Naugatuck Daily News from Naugatuck, Connecticut on October 4, 1949 · Page 5
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October 4, 1949

Naugatuck Daily News from Naugatuck, Connecticut · Page 5

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Naugatuck, Connecticut
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Tuesday, October 4, 1949
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Page 5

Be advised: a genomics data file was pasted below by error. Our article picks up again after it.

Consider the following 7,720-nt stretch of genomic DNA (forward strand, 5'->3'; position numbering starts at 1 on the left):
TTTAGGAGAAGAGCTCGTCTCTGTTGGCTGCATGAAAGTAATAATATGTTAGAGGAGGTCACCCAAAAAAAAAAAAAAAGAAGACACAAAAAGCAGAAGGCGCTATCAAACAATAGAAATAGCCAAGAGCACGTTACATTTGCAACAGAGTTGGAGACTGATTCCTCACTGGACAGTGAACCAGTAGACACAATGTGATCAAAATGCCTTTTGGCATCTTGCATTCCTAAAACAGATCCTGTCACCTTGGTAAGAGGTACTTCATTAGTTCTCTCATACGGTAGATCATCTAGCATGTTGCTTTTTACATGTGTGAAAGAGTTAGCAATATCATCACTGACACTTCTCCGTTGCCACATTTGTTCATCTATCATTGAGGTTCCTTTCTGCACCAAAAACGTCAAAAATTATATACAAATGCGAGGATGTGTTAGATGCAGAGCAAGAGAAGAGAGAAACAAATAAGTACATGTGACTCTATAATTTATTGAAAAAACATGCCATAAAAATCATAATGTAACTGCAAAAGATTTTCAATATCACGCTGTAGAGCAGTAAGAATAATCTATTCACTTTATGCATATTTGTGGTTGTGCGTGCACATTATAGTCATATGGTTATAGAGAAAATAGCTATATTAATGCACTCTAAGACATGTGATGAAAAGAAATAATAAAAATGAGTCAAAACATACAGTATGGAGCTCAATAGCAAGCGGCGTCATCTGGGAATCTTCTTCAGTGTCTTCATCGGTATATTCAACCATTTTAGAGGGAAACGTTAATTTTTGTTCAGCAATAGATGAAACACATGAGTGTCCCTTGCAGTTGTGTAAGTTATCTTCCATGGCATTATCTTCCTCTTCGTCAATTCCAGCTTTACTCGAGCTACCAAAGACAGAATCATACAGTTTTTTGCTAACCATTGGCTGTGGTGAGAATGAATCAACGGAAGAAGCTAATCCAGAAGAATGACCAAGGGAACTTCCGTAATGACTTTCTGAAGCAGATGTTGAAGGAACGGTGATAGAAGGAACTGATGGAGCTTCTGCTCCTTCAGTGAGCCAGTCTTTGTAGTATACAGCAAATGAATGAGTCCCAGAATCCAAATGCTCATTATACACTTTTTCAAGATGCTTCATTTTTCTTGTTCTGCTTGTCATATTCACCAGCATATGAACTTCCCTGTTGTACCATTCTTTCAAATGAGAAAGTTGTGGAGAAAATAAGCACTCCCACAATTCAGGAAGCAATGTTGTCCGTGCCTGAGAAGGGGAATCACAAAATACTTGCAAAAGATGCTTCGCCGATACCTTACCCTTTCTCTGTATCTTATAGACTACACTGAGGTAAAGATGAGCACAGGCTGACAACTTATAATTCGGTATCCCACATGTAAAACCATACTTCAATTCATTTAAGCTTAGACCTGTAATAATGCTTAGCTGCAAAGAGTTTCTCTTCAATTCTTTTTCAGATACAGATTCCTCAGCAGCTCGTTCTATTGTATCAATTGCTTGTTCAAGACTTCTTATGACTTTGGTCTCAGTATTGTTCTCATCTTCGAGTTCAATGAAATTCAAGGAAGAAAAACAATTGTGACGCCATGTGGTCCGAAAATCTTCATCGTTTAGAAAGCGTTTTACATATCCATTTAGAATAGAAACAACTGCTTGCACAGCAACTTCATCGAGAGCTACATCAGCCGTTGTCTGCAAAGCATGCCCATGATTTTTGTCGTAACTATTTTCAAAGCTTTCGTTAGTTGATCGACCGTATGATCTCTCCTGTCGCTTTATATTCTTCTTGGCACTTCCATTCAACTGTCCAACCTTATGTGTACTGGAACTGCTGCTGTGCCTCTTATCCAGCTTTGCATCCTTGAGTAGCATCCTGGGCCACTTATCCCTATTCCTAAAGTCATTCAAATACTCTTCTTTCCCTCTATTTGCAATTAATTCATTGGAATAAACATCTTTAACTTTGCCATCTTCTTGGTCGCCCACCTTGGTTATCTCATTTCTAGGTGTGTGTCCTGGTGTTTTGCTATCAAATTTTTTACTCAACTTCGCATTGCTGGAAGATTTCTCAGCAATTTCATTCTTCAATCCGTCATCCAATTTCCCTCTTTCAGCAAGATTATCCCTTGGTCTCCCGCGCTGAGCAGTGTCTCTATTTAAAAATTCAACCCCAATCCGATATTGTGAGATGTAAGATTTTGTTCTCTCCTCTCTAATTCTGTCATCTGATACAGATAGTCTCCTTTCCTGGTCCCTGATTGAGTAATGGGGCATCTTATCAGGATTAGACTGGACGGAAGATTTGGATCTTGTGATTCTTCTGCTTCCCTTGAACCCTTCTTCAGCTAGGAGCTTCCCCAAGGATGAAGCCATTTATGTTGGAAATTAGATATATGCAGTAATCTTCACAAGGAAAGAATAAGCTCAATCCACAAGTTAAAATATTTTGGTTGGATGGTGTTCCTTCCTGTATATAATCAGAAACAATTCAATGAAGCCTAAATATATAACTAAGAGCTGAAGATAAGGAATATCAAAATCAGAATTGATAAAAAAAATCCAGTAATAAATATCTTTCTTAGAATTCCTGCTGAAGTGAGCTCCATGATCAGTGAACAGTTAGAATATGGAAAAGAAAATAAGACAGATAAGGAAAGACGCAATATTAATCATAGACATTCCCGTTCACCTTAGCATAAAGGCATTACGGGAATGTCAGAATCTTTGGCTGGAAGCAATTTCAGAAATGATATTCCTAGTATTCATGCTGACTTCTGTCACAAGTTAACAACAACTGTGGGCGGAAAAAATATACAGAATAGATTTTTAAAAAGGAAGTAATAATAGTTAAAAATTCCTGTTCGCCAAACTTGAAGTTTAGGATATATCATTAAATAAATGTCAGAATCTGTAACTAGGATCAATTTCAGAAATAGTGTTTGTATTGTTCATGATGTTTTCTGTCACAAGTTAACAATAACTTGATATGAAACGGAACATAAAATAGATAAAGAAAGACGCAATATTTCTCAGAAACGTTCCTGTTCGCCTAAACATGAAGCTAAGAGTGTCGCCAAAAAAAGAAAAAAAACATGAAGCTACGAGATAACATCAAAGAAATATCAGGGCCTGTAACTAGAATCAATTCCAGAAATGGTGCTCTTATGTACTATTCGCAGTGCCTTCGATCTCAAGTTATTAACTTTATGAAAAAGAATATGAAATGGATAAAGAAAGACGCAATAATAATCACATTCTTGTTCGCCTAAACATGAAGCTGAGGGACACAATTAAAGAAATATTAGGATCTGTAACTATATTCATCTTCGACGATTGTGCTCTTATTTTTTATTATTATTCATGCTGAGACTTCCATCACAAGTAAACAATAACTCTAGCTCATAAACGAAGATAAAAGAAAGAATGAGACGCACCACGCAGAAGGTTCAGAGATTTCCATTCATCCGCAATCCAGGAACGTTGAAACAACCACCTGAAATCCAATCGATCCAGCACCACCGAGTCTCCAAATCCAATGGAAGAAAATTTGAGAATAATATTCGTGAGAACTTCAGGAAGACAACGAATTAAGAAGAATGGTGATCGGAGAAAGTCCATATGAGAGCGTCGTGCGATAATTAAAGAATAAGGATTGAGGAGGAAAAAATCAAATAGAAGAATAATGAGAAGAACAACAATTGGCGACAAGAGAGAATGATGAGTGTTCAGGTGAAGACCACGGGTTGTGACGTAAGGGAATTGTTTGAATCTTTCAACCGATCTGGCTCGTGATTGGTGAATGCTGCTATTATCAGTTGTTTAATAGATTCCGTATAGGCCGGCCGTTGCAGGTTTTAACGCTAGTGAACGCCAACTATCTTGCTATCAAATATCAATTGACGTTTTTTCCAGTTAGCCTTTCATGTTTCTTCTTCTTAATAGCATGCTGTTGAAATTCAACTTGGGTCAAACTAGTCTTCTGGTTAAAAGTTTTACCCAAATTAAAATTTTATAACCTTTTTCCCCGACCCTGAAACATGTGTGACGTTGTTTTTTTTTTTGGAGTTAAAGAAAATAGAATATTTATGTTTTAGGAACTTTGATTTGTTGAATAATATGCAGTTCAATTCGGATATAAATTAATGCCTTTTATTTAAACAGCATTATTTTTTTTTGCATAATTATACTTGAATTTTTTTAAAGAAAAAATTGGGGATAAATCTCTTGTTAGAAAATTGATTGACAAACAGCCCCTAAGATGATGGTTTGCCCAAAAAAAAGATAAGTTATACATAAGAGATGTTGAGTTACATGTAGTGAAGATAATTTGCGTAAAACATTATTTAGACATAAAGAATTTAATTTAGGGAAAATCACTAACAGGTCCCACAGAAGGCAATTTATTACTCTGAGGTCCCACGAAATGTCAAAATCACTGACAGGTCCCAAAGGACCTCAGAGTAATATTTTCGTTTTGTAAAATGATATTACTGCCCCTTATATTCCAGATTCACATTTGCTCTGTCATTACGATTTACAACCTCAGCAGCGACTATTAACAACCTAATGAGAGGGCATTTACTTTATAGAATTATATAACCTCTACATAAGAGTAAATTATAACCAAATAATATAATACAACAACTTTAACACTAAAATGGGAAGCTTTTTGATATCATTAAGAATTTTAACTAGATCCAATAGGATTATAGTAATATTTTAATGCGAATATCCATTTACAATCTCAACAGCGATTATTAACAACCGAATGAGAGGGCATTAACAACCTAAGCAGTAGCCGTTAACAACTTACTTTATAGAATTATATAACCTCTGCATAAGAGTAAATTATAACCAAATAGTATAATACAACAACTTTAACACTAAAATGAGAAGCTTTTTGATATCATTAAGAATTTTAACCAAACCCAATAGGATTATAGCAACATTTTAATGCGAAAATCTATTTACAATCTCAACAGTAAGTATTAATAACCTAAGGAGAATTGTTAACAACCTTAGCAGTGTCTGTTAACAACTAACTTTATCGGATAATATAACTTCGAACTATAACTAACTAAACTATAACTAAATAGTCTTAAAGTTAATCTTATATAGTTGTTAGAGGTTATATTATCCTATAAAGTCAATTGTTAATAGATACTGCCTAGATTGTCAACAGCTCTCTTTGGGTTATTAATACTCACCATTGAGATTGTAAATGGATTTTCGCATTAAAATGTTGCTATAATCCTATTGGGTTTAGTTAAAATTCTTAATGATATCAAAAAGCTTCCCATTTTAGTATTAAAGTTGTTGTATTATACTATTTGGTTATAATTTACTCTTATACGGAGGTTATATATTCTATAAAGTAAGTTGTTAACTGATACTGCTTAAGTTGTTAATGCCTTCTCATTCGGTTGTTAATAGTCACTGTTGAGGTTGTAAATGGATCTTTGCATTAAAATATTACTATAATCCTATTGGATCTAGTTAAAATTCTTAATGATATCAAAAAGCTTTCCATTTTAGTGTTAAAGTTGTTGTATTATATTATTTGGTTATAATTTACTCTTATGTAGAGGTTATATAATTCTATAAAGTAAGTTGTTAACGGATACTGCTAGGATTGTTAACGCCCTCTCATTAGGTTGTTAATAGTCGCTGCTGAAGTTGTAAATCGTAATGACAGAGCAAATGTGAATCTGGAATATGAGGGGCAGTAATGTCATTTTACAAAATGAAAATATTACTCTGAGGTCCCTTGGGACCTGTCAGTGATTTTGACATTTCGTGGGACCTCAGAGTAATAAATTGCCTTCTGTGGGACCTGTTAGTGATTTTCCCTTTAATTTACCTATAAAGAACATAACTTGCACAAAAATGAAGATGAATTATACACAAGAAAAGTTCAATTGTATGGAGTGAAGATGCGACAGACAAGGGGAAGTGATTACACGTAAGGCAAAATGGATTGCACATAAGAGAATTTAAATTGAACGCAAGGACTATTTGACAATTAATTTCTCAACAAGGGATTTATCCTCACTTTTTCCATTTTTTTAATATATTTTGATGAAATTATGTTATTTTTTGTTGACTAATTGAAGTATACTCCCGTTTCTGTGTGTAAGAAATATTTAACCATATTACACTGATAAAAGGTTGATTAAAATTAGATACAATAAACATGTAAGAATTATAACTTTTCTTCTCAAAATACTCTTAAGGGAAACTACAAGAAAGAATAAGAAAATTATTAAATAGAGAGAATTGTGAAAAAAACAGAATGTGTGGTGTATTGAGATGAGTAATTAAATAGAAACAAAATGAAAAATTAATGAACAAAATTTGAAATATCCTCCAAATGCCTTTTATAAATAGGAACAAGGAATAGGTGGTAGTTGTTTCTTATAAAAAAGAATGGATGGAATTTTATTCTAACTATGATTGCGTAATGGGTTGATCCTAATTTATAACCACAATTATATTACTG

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Analyze Labor Situation !n Present Month Job call-back. hi^hllKJUed the September industrial picture, nnd omylfoymept moved upward- All over the State the picture is brighter with vacation shutdowns over, while inventories in many industries are at a low level and many ftrrr.^ arc beginning to report strong- seasonal advances. In July non-agricultural employment throughout the State totaled almost 694,009. In August there was little change in the employment level, but first returns for September showed a moderate gain. "Weekly working hours have also gained with many plants ra-uming the 40 hour schedule. In some 70,700, or 21 per cent of all factory workers, were on short time. By mid-Septe.-rber only 23,400, or eight per cent, were working less than full time. Textiles showed further strength during the month as many plants rehired previously laid off workers. Some textile plants increased hours and one large firm reported it is contemplating re-opening the third shift. Woolens registered the greatest gain with the major plants reporting substantial orders on hand. In the cotton and rayon segment of the industry, the firmness reported in August continued in September. Manv firms producing cotton have reported that inventories have sunk to a very low level and further hiring will be necessary. The start of the school term for many of the State's youth brought a spurt in fall buying .and both retail and \vholesaln trade firms registered seasonal gains. Colleges reojcned toward the end of the month removing several thousand job seekers from the labor market. Trade employment dipped in August in line with the mid-summer slack, but gains were widespread in September. Construction edged off further during the month. In August it showed the fir.rt drop of the season, earlier than usual this year. Last year the drop occurred in Septenjber. Employment in the industry is running about 3,000 below last year's level. Resorts indicate that public work is holding up well but private, particularly residential, has dropped. The number of workers involved in labor disputes dropped in September. About 2,300 in mid-September compared with 2.500 in the middle of August. Of the ten disputes in progress in September. six were in manufacturing firms and involved more than 2,200 workers. "Unemployment dropped again for the Second consecutive month. Job seekers otaled 86,500 in Sefc- tenr.'ber as compared with 98,900 in August. The down-trend appears to have set in after the steady rise which culminated in the July peak of 106J2CO. High school students -who have b»3n looking for summer work were o-it of the labor market by mid-September, but college students were still in as most of them do not return to school until late 1 September. There were 26.400 still" underemployed which is a big drop from June. They have jobs, but are working less than 40 hours a week. Have A Delicious TOASTED "HOT DOG" at ROOKY'S WAYSIUE KITCHEN Waterbury Road at Watts Mills Open Dally 12 Noon to 12 Midnight Sundays 3 P. M. to 12 Midnight 'VEEP' AT FBI ACADEMY EXERCISES AMONG THOSE ATTENDING the graduation exercises at the Federal Bureau of Investigation's National Academy i- Washington are (1. to r.): FBI Director J. Edgar Hoover; Bruns M. McCarroll, Memphis, Term., president of the graduating class, and Vice President Alven W. Barkley. T.he latter told the class that he doesn't know if he will "make the Krade" romantically with Mrs. Carlcton Hadlev. (International) N THE AIR TODAY] Labor Leaders Side WithA&PlnU.S Trust Complaint A deluKe of telegrams from the nation's labor leaders and thousands of messages from consumers, ill voicing opposition to the antirust suit against A & P Food Stores, have flooded the company's New York offices, an official of he food chain said today. Union heads representing butchers, meat cutters, clerks, warehousemen and truck drivers, began sending wires as soon as news of the :uit calling for company dissolution '•cached the press. At the same time, thousands of consumers have swamped A & P headquarters with ohone calls, telegrams and letters praising the company's operations ind criticizing the anti-trust charges. The labor chiefs brand the stilt I in attack against organized labor and a threat to current living stan- 'lards. All oppose the action of the anti-trust lawyers and pledge sup- oort of A & P'a plan to defend its low-price retail policy. Reflecting the sentiments of thour ^ands of organized workers in food and allied industries, the messages •stress A & P's high wage scales ind excellent working conditions. Earl W. Jimerson, president of 'he Amalgamated Meat Cutters & Butcher Workmen, an A. F. of L. affiliate, in regretting "the action tuken by Attorney General Howard McGrath," said his union was ready "to aid your company in any way we can." GOVERNOR AND WIFE TO SEPARATE KACGATUCK NEWS (CONN.), TUESDAY. OCT. 4, HM9— t\GK t 5:30— WATR NAUGATUCK N'FWS WBRY—Huso Malin Orch WTIC—Just Plain Bill WWCO—Capt. .MklniKht 5 -A',— WBRY—Cur; Massey WT 1C—Front I'UBK " Farrcll G:00—All Stations—NUWH B :lf>—W/.Tlt—Spcjrls of the Day C:15—WATfl—Al Vestro—Sport* oi the Day V.'WCO—Sport sc-ope WLCH—Sports WTIC—Strictly Sports WUI!Y—You & Amur. Indian C : 30—WATR—Von Tobel \\WCO—Who's Talking WBRY—John A. Cluney, Sport:-; WTIC—Wrishtville Folks Wl.CK-Supper Serenade f! :-l."i—WATK—Sammy Kaye WP.KV—Lowell Thonas ' WTIC—S .Star Extra 7:00—WBRY—Naugatuck Valley In- du.st rjes WTIC—Light Up Time WWCO—Fult.-in Lewis WLCR—News Just lor You 7 :05—WATR—Headline Edition WBIIY—:! Suns 7 :lf>—WATK—Silvn-toers WTIC—News WWCO— T'iira.li! ol Bandri WBIIY—Ciov. Bowl.-i 7 :30-WATR—David Hal-din? WTIC—Hollywood Thi-at.-r WBRY—Cluli ir, WWCO—f ialirlei I k-altor 7:45—WBIIY—Edward II. Murrow WWCO—I Love A Mystery S :00—WATR—Carni-Bie Hall WT I C—Caval ca fle WBRY—Mystery Theater WWCO—Butler Talent Quest 8:30—WATR—Town Meeting WT7C—Me and Janie WBUY—Mr. and Mrs. North WWCO—Official Detective 9 :00—WBRY—We The People WTIC—Bob Hope WWCO—John Steel a :3C—WATR—Krwin I). Canham .VT1C-Fibber Mcflee WBHY— lAle With Lulul WWCO—Mysterious Traveler n : -1 f,—WA T R—We Ca re 10:00—WBTSY—Hit the .lackpjot WWCO—William Shirer WATR—Time For Defense WTIC— Bis Town 10:1 r>—WWCO—Newsrcel 10:30—WBRY—Jimmy Dorsey Orch. WTIC—Teople Are Funny WWCO—Music You Want WATR—As We See It 10:45—WATR—It's Your Business I ( :00—All Stations—News II :15—WATR—Joe Hnsel. Sports WBRY—Nisht Shift WTIC—News WWCO—Platter Parade 11 :30—WATR—Dance Orch. WTIC—Polish Orch. 12:00—All Stations—News TT:T,F.VISIO>- WXHC-TV Chaimcl (I ; 5 :00—Teletunes , 5 :4r>—Howdy Doody I B :OC—TBA C:30—l.ucky Pup (i:4f>— ICasy Does It 7 :00—Kukla. Fran and Olllfi 7 ::i(t—M:>rtoi] Downey 7 :4f,—Newsree] S :»()—Mlltini IJurUi a :UO—Thu < J'NeillH 11 :liO—Suspense 10 ;(JU—Amateur Hour \VC11S Clmnni'l 2 4 :'30—Music Program Preview 4 :ir>—Classilied Column r>:0(j—Vanity Fair n:30—The Chuck Wagon (i:30—I-ncky Pun flH'i—Bob Howard Show 7:00—M^.ssin^:^ prize Party 7 ::!(>—CBS—Television News 7 :4r,—Sunny Knndis 7 :",r,—Kuthie on the Telephone S:DO—Film ThcaU-r 1:00—We, The People !' : 3!)—Suspense 10:00—Week In Sports 10:l. r >— Klue.s IJy Bargy I0::t0—J'antumine Quiz WXBT Channel 1 5 :ir,-.ludy Splinters 5 :30—Howdy Doody 6:f)0—Cobii's Circus C:30—Kasv Does It r, : r,r,—.\\Vatlier 7 :00—Kulsla. Fran and Oille 7 :!10—Showro'tm 7 :45—NVw.'i Caravan S :<U>—.Milton Bevlc 9 :OC-Kiresirtti Theater Ii ::iO-!,ifp ol Kilcy 10:00—Amateur Hour Legion To View All Series Games Commander Charles Clark of l Pt;:;L 17. American Legion, announced today that members and their guests will be welcome to view the world series games by television starting tomorrow at the Legion Home, Cedar street. The regular meeting O'l the Leg-ion will be held tomorrow night at 8 o'clock. The Auxiliary will also meet tomorrow night at 8. Columbian Squires To Induct Class The regular weekly meeting of Monsigrior Flanagan Circle, Columbian Squiresi will be hejd tomorrow night at 7:30 o'clock in the K. of C. rooms. A new class iviH be invested by the degree team and following the ceremony the slpiritual committee will conduct the program. Chief Squire Thomas J. Owens heads the spiritual committee. Mumps Cases Take Big Conn. Increase Mumps was the most prevalent disease within the state during the past week, according to the summary of reportable diseases tissued each Monday by the state department of health. The number ol reported cases jumped from 21 for *he previous week to 55 for last week. Other reportable diseases which showed an increase were poliomyelitis which increased from 32 to 10 cases and scarlet fever which increased from two to six cases. Most of the better known reportable diseases were on the decline . during the week just ended. Chick- I enpox decreased from 29 to 12, streptoceocal sore throat decreased from five to one, tuberculosis from r i5 to 21 and whooping cough from 32 to 28. The number of cases of German Measles dropped from five *o three, Ronorrhea from 23 to 19, and syphilis from 26 to 12 new nases. This was the ninth consecutive week that Connecticut has been without a reported case of diph- '.heria. MARRIED SINCE 19J8, Governor of Illinois Adiai E. Stevenson, and his wife (both above), have announced in Springfield, 111., that they have consulted lawyers with a view to obtaining a permanent separation. The parents ol three children, one of the couple's main reasoni for the action is Mrs. Stevenson's distaste for public life. (International) INDIA GROWS TEA India produced 550 million tons of tea in 1948. After Fatal Crash RECOVERING from severe Injuries receiv.-d in the crash of a private plane in Beverly Boulevard, Lot Angeles, radio commentator Sam Hayes and his wife. Sally, comfort each other in a hospital. Buddy Clark, radio singing Etc.-, was killed In the accident. AREAS AFFECTED BY STEEL STRIKE FEW SHIPS AVAILABLE Boston—Only 10 per cent of U. S. foreign commerce was carried in American ships at the close of the 19th century. Nicaragua has the largest land area of any.of the Central American republics. NEW YORK SHADED AREAS on the map above indicate the states affected by the strike of more than 500.000 CIO steel workers in a dispute over oensions. ,/C. P. >. ' Try NEWS Want Ads—they bring results ASSURID At Th« Center Of Activity JULIS B. ZII> , M* lOWt • Ml HTM ;-| M Utin • TtinitlM : t*l*t Irum $3.50 daily fpwM WwHr liMi COMPENSATION John Krack, Munson road, Beacon Falls, will receive payments of S30.08 weekly for back injuries sustained Aug. 26 -while in the employ of the State Highway Department, according- to an agreement approved yesterday by Workman's Compensation Commissioner Harry Krasow. BidevraU Urcs aod wheel disca optional at extra coat Breath-taking new 195O Studebaker! SMnd-ewt advancements mark this 1950 Stttttebakar! Higher compression Champion and Commander engines of increased horsepower • Self-stabilizing coil spring front wheel suspension • Wide-rim wheels and extra- low-pressure tires • Self-adjusting brakes • Oversize windows and windshield • Glare-proof "black light" instrument dials • Wear-resisting Studebaker craftsmanship. ITS THE "NEXT LOOK" IJV CARS All over America, all eyes are on this dramatically different 1950 Studebaker. It's the most sensational advance in car styling since Studebaker introduced the "new look" in cars three years ago. This 1950 Studebaker is long, low, luxurious—and it's trim, sleek and flight-streamed—no bulging excess bulk to squander gasoline. Stop in and get a close-up eyeful of this breath-taking new Studebaker. It's the "next look" in cars. Erickson Motors 129 RUBBER AVE. .'UDEBAKER'S REALLY ROL! CARL E. ERICKSON, Prop. TEL. 4838 STUDEBAKER LEADS AGAIN WITH THE 'NEXT LOOK IN CARS! Question- Where's YOUR Efectricity Mode? Hydroelectric Plants? Steam Power Plants? Both? Put your ^f next to "Both." About 88 per cent of the electric power generated by us in 1948 was produced in our Devon and Montville steam power plants, while the remaining 12 per cent was generated in our seven hydroelectric stations. There's a good reason for this one-sided comparison. You see, Connecticut's fivers are unpredictable. Although they carry plenty of water in the spring, they cannot be depended on for adequate year-round water flow. Since in almost every case the normal river flow is small, most of pur hydroelectric stations are also small. Largest is Stevenson, on the Housatonic River, where four generators can produce a peak output of 27,000 kilpwatts, when sufficient water is available — about three months of the year. Our Devon and Montville steam power plants, on the other hand, can produce a combined peak output of 266,000 kilowatts, more than four times as much as all our hydroelectric stations together. Even more important, their production can be continuous, day in, day out, during any period of the year, because instead of relying on water as a source of power, they burn coal which we are able to storel in' huge piles near the plants. Although we must rely principally on our steam power plants, both hydroelectric and steam power facilities are important partners in the constant job of meeting your growing demands for electricity. The Connecticut Light and Power Company 1 A Business-Managed, Tax-Paying Company